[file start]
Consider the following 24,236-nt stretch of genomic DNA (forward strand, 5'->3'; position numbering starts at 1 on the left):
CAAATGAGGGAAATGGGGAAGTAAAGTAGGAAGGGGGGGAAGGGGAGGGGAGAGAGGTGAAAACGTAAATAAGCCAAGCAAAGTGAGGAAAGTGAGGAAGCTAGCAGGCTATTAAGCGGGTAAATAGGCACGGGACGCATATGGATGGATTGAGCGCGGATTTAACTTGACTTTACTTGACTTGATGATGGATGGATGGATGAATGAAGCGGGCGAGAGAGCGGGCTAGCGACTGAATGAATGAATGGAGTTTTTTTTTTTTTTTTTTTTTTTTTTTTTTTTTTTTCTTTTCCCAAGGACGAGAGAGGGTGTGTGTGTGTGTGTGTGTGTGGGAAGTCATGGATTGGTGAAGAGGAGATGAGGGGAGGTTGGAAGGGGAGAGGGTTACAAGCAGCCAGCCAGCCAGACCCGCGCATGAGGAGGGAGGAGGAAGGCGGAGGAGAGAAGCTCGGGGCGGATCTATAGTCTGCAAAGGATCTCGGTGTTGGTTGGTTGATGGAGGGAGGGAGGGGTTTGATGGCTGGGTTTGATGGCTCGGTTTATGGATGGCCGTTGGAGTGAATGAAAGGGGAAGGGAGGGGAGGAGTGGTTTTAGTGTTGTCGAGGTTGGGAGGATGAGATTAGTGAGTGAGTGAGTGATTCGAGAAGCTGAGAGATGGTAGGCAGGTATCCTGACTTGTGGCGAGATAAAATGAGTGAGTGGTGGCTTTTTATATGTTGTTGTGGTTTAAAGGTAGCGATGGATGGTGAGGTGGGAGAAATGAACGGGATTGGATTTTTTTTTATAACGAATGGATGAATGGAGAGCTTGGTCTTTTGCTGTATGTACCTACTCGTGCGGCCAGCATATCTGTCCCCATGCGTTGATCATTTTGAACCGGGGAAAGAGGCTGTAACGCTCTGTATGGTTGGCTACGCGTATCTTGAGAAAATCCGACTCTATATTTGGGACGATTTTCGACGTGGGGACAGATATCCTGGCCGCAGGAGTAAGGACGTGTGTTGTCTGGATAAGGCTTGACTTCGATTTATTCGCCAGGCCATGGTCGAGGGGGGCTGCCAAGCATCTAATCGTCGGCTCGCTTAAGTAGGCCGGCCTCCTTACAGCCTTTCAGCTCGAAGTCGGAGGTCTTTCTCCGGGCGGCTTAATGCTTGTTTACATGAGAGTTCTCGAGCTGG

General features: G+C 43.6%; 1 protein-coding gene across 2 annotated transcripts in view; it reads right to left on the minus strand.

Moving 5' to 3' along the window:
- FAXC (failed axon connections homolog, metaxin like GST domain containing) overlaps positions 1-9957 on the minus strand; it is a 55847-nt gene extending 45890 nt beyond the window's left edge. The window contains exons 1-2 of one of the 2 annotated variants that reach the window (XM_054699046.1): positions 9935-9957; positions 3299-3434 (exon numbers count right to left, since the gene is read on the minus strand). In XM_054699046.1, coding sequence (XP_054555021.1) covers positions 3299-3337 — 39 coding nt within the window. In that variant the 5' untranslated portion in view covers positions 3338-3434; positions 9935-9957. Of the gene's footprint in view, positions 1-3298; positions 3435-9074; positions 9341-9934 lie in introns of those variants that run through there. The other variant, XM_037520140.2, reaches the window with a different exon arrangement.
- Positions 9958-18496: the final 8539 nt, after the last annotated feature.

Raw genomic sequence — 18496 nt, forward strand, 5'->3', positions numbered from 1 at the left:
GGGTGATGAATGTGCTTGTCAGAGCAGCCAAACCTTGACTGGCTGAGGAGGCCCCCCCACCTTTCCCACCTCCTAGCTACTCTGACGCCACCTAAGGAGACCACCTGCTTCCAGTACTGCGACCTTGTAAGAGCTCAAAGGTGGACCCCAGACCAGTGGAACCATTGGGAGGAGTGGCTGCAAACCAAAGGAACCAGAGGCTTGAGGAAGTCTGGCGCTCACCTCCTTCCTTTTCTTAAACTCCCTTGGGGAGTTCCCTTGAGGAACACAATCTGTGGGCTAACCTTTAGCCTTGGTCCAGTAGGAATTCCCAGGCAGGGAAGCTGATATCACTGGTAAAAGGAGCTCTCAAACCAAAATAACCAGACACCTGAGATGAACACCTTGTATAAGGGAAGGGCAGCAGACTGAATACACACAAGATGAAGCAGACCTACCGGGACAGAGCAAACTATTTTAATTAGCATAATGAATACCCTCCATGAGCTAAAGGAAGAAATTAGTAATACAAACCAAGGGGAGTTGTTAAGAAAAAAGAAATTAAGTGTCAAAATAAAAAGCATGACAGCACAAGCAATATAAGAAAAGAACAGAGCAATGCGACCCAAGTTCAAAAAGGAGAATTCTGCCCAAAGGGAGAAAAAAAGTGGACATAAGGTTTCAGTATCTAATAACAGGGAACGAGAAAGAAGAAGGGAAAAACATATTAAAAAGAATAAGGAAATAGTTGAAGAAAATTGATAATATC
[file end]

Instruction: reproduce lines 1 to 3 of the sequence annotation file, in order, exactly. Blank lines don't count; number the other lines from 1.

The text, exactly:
Consider the following 24,236-nt stretch of genomic DNA (forward strand, 5'->3'; position numbering starts at 1 on the left):
CAAATGAGGGAAATGGGGAAGTAAAGTAGGAAGGGGGGGAAGGGGAGGGGAGAGAGGTGAAAACGTAAATAAGCCAAGCAAAGTGAGGAAAGTGAGGAAGCTAGCAGGCTATTAAGCGGGTAAATAGGCACGGGACGCATATGGATGGATTGAGCGCGGATTTAACTTGACTTTACTTGACTTGATGATGGATGGATGGATGAATGAAGCGGGCGAGAGAGCGGGCTAGCGACTGAATGAATGAATGGAGTTTTTTTTTTTTTTTTTTTTTTTTTTTTTTTTTTTTCTTTTCCCAAGGACGAGAGAGGGTGTGTGTGTGTGTGTGTGTGTGGGAAGTCATGGATTGGTGAAGAGGAGATGAGGGGAGGTTGGAAGGGGAGAGGGTTACAAGCAGCCAGCCAGCCAGACCCGCGCATGAGGAGGGAGGAGGAAGGCGGAGGAGAGAAGCTCGGGGCGGATCTATAGTCTGCAAAGGATCTCGGTGTTGGTTGGTTGATGGAGGGAGGGAGGGGTTTGATGGCTGGGTTTGATGGCTCGGTTTATGGATGGCCGTTGGAGTGAATGAAAGGGGAAGGGAGGGGAGGAGTGGTTTTAGTGTTGTCGAGGTTGGGAGGATGAGATTAGTGAGTGAGTGAGTGATTCGAGAAGCTGAGAGATGGTAGGCAGGTATCCTGACTTGTGGCGAGATAAAATGAGTGAGTGGTGGCTTTTTATATGTTGTTGTGGTTTAAAGGTAGCGATGGATGGTGAGGTGGGAGAAATGAACGGGATTGGATTTTTTTTTATAACGAATGGATGAATGGAGAGCTTGGTCTTTTGCTGTATGTACCTACTCGTGCGGCCAGCATATCTGTCCCCATGCGTTGATCATTTTGAACCGGGGAAAGAGGCTGTAACGCTCTGTATGGTTGGCTACGCGTATCTTGAGAAAATCCGACTCTATATTTGGGACGATTTTCGACGTGGGGACAGATATCCTGGCCGCAGGAGTAAGGACGTGTGTTGTCTGGATAAGGCTTGACTTCGATTTATTCGCCAGGCCATGGTCGAGGGGGGCTGCCAAGCATCTAATCGTCGGCTCGCTTAAGTAGGCCGGCCTCCTTACAGCCTTTCAGCTCGAAGTCGGAGGTCTTTCTCCGGGCGGCTTAATGCTTGTTTACATGAGAGTTCTCGAGCTGG

General features: G+C 43.6%; 1 protein-coding gene across 2 annotated transcripts in view; it reads right to left on the minus strand.